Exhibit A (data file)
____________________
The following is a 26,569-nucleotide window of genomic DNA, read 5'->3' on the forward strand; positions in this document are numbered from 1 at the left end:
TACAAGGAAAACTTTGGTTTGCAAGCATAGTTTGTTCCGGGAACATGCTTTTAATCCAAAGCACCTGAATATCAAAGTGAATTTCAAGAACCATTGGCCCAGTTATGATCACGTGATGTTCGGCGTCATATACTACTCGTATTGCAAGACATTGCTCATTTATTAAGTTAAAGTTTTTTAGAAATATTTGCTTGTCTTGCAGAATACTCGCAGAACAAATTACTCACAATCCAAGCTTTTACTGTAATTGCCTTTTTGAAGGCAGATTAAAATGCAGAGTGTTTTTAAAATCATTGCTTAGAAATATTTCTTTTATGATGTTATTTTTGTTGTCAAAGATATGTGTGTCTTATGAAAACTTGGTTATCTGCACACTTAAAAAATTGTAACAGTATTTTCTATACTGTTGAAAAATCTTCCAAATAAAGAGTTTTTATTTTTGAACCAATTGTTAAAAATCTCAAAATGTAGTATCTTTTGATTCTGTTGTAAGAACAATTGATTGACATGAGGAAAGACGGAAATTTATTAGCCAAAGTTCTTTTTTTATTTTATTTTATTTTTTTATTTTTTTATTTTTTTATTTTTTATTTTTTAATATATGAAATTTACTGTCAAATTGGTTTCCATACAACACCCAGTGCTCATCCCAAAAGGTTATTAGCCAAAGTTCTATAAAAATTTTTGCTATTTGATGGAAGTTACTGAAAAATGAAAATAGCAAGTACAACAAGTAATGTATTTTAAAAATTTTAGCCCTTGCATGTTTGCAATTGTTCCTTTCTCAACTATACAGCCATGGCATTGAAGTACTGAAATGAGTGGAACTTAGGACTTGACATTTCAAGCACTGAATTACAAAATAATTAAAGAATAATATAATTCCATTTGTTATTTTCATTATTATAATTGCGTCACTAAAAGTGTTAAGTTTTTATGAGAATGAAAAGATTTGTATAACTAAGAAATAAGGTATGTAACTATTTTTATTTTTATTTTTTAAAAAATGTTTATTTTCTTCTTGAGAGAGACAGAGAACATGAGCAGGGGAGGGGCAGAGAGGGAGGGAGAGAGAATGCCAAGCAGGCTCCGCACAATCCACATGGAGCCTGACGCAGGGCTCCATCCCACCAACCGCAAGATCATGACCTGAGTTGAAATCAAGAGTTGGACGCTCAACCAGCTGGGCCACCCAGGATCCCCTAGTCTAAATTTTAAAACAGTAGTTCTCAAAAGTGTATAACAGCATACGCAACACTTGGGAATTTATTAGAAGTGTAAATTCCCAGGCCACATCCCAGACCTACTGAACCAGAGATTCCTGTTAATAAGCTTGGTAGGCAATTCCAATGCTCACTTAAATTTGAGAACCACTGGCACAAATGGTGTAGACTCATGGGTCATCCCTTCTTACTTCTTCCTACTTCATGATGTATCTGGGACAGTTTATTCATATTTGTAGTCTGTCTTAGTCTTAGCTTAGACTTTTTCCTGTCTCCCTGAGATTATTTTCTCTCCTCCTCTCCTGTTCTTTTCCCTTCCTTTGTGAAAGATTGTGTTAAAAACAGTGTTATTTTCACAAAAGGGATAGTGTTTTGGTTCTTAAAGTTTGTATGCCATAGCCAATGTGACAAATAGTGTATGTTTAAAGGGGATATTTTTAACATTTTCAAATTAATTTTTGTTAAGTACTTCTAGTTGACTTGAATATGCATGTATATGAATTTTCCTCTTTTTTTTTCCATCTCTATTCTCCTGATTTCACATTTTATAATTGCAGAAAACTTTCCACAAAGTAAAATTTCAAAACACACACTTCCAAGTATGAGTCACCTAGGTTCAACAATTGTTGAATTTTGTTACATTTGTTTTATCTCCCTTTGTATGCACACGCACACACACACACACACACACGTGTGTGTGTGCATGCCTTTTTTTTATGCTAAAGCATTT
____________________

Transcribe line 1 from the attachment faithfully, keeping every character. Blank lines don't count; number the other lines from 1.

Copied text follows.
The following is a 26,569-nucleotide window of genomic DNA, read 5'->3' on the forward strand; positions in this document are numbered from 1 at the left end: